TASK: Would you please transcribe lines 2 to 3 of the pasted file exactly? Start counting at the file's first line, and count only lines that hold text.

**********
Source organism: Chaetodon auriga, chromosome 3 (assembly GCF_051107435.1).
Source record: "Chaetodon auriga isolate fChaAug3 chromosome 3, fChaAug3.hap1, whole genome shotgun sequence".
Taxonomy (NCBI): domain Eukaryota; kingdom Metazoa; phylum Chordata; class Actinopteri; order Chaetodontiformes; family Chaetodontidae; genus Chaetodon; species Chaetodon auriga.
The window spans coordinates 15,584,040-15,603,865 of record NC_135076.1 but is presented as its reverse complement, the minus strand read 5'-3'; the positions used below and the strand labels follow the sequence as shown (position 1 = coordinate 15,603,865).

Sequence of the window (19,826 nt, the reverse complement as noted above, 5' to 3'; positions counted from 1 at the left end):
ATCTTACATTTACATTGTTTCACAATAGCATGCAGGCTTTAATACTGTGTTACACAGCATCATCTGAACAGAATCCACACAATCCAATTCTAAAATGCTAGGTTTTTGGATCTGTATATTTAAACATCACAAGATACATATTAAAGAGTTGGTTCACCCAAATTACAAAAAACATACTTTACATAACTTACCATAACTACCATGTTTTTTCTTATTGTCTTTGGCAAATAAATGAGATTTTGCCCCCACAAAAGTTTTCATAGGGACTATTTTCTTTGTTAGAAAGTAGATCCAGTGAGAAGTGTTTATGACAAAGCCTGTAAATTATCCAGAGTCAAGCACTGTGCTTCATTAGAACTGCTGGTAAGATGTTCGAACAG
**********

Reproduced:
Source record: "Chaetodon auriga isolate fChaAug3 chromosome 3, fChaAug3.hap1, whole genome shotgun sequence".
Taxonomy (NCBI): domain Eukaryota; kingdom Metazoa; phylum Chordata; class Actinopteri; order Chaetodontiformes; family Chaetodontidae; genus Chaetodon; species Chaetodon auriga.